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How long does it take to double your investment?
The basic answer is way more simple than you’d expect. By applying The Rule of 72, you’ll be able to answer that question since it is an easy mathematical formula which can estimate the number of years required to double the invested money at a given annual compounded rate of return.
The Rule of 72 can also help you calculate what effect fees and inflation can have on your investment. It can also work out population growth and macroeconomic numbers, like Gross Domestic Product (GDP).
The basic formula for the Rule of 72, is 72 divided by the interest rate on an investment. This will give you the number of years it takes to double an investment.
So that means if you have an investment that pays around 5% annual compounded returns, then it will take (72/5) = 14.4 years to double in value.
Naturally if the compounded annual interest rate is higher, say 8%, then the amount of time it takes to double will be shorter, so (72/8) = nine years.
At 6% interest, your money takes 72/6 or 12 years to double.
|Annual return||Number of years to double|
The beauty of the Rule of 72 is you can also turn this equation around and work out what annual interest rate is needed to double your investment against a desired time frame.
So if you want to double your investment in four years, (72/4), then you will need to earn an annual interest rate of 18%. If you want to double your investment in seven years (72/7) then your annual interest rate will need to 10.29%.
|Desired years to double investment||Annual interest rate needed is|
As you can see from this simple equation, the Rule of 72 applies to the exponential growth of an investment based on a compounded rate of return.
It is easy enough to use without calculators and perhaps its main purpose is to help people compare choices of investments. We all want to make more money from our investments so by applying the Rule of 72 to the question “how long will it take to double my money”, this can serve as a very useful guide.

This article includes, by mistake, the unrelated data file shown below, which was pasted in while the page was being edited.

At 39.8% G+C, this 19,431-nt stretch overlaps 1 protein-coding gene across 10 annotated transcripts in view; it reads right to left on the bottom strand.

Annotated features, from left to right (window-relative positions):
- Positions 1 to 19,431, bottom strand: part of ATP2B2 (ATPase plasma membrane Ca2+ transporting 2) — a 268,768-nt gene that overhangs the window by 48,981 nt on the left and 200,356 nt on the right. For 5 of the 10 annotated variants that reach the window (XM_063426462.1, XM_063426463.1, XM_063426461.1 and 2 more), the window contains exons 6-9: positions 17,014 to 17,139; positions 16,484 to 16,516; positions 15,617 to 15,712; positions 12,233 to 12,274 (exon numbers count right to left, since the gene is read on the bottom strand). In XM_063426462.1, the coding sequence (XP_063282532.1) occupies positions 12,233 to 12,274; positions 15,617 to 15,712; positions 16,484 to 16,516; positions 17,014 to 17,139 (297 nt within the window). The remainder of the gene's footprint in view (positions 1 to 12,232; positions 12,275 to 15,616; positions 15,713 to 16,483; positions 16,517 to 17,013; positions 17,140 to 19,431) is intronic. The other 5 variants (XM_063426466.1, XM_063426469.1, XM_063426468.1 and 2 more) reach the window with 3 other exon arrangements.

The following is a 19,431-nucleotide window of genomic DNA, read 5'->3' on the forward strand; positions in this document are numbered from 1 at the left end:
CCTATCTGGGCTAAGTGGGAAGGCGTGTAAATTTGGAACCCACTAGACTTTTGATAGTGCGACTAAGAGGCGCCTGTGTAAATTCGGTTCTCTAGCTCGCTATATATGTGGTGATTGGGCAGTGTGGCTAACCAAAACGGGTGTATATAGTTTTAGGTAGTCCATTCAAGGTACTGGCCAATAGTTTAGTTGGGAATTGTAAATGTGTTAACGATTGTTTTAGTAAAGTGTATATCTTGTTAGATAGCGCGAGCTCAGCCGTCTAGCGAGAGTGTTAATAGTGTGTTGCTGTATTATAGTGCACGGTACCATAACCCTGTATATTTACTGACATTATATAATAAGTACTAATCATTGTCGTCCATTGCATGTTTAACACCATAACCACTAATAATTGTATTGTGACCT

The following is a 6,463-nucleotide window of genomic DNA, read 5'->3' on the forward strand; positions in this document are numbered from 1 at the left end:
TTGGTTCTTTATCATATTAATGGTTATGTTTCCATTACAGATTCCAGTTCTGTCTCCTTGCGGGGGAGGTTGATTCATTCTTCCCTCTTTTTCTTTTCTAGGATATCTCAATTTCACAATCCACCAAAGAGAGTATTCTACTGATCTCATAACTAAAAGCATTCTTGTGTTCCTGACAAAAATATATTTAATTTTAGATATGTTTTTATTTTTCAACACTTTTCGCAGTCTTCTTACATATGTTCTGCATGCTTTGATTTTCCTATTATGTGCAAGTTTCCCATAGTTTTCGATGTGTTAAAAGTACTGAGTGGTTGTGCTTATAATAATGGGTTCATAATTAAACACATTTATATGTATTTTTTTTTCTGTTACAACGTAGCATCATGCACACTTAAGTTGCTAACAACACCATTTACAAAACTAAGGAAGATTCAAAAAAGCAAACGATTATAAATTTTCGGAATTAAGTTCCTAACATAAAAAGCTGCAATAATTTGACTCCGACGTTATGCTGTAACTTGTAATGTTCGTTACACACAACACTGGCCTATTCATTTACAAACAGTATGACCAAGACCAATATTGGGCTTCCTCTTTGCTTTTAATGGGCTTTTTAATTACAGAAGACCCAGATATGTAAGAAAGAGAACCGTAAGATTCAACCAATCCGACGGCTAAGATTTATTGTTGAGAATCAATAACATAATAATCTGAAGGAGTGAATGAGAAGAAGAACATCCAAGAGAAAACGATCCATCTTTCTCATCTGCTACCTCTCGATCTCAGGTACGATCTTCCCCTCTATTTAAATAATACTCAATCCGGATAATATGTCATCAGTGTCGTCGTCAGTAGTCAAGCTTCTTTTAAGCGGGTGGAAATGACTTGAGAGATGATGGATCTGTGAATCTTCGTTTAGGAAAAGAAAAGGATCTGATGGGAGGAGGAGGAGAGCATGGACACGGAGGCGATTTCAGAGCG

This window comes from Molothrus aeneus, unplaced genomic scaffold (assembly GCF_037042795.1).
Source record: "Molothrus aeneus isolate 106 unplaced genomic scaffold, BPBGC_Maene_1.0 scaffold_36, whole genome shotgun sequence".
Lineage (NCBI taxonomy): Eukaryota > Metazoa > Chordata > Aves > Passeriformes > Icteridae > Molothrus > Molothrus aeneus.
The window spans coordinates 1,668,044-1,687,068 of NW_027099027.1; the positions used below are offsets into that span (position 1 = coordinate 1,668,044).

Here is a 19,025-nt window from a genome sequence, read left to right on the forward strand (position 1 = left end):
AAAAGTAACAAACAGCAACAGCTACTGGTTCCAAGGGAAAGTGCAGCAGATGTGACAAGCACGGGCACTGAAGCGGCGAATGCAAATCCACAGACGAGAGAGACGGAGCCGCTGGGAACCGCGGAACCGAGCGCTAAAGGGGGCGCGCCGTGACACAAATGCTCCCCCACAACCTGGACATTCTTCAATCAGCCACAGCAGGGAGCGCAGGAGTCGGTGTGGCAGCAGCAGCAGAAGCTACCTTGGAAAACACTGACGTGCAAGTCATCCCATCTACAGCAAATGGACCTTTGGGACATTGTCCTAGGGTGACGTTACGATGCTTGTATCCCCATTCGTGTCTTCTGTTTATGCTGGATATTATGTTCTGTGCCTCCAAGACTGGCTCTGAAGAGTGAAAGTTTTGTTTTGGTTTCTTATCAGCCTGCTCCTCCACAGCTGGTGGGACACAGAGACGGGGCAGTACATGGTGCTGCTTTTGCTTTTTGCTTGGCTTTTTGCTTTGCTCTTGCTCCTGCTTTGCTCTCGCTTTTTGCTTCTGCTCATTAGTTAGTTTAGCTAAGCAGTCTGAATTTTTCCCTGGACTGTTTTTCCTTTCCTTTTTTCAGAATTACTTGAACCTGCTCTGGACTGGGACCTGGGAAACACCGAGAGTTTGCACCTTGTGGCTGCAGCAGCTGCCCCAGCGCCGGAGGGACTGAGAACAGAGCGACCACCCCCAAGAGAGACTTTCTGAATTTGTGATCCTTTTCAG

It’s also important to remember that the Rule of 72 applies to investments which pay compound interest, and not simple interest.
Compound interest is the interest calculated from an initial sum of money which is then added to the total which increases each time that interest payment is paid out. This is why compound interest is often referred to as “interest on interest” and it will grow a lump sum faster than simple interest.
Simple interest is different to compound interest in that usually the interest is paid in one hit at the end of a specified period. Term deposits are a good example of this.
Other examples of how you can use the Rule of 72
The Rule of 72 is also a useful tool that is not limited to just working out investment returns and time frames. It can be used on anything that grows at a compounded rate, such as population, macroeconomic numbers, charges, loans or fees that eat into investment gains.
If GDP grows at 3% annually, the economy will be expected to double in (72 ÷ 3 =) 24 years. Similarly, a managed fund that charges 3% in annual fees will reduce the investment principal to half in around 24 years.
A borrower who pays 15% interest on a credit card or any other form of loans which is charging compound interest will double the amount he owes in just 4.8 years.
If inflation is 6%, then a given purchasing power of the money will be worth half in around (72 ÷ 6) = 12 years. If inflation decreases from 6% to 4%, an investment will be expected to lose half its value in 18 years, instead of 12 years.
If a country’s population increases at 2% per year then it will take 36 years to double the number of people.
There is a more complex calculation for working out how long it takes to double an investment value but the Rule of 72 is far simpler and produces an answer which is close to the exact algorithmic value.